Various Artists, West of Memphis: Voices for Justice

Stephen M. Deusner

By Stephen M. Deusner

on 01.15.13 in Reviews

West of Memphis: Voices For Justice

Original Motion Picture Soundtrack

West of Memphis: Voices for Justice, which is not quite a soundtrack to the new documentary about the West Memphis 3, opens with Henry Rollins reading a letter he received from Damien Echols about 10 years ago. Echols had been convicted along with two other Arkansas teenagers of the murder and mutilation of three young boys, despite little hard evidence linking them to the crime. For nearly 20 years, they languished in state prisons, their appeals ignored by the very courts that railroaded them. Describing the inhumane conditions of a new jail cell and the disappointment of yet another legal roadblock, Rollins’s voice never boils over with anger or rage. Instead, he trusts Echols’s words to convey all the fear and misery of a falsely accused man who has spent most of his life in prison. It’s a harrowing introduction to West of Memphis, which surprisingly turns out to be a celebratory compilation defined by the relief of their freedom (all three were finally released in 2012) than by the grief of their wrongful incarceration.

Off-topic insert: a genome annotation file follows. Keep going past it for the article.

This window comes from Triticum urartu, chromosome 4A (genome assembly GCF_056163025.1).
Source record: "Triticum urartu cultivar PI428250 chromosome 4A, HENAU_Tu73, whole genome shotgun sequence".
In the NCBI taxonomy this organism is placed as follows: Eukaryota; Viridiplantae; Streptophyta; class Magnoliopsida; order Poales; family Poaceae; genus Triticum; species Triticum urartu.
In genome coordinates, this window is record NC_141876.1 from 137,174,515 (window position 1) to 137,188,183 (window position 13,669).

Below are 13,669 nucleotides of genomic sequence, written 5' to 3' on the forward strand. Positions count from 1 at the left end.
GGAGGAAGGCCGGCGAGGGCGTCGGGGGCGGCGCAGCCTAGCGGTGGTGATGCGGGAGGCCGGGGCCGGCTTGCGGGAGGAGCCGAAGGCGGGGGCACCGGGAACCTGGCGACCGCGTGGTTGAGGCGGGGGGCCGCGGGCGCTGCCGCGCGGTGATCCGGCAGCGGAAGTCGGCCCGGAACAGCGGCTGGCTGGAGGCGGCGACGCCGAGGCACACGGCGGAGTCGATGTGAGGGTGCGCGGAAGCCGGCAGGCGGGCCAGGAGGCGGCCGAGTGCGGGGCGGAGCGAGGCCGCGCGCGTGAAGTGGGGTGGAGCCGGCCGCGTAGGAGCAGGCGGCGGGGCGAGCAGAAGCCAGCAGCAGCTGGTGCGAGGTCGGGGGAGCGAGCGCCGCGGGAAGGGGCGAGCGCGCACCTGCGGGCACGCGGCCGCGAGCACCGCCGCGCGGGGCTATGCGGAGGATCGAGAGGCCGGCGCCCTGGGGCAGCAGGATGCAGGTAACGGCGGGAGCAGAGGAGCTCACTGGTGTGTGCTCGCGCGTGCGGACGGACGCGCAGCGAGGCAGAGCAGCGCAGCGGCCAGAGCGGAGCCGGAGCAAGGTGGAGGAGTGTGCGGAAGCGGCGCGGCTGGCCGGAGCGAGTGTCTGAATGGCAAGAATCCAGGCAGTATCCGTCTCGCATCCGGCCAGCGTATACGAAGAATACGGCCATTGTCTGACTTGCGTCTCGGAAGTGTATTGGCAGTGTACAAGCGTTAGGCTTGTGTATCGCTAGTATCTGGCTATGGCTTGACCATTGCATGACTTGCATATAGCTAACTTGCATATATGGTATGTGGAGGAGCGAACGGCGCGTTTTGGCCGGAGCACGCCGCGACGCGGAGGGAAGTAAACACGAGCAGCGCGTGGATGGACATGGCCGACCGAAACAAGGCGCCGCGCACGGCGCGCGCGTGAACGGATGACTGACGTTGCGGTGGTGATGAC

A celebratory compilation honoring the West Memphis 3

The musicians who contributed to West of Memphis have all been deeply involved in the case for many years, and most of them have chosen songs that Echols listened to in prison, either to psych himself up for another appeal or simply to pass the time. Natalie Maines turns in a dramatic reading of Pink Floyd’s “Mother,” which is only somewhat sympathetic to the title character, and the White Buffalo eloquently countrifies Faster Pussycat’s long-forgotten L.A. Strip hit “House of Pain.” Other artists wrote songs specifically for the West Memphis 3: Eddie Vedder penned the simple, bittersweet “Satellite” as a love song for Echols and his wife in 2000. The music’s close relation to the West Memphis 3 lends this compilation a cohesive quality missing from so many socially and politically minded collections. While there are certainly a few skippable tracks (such as the cover of “Little Lion Man” by Johnny Depp’s band Tonto’s Giant Nuts), overall West of Memphis testifies to the power of music to comfort and console during even the most unfathomable tragedies and injustices.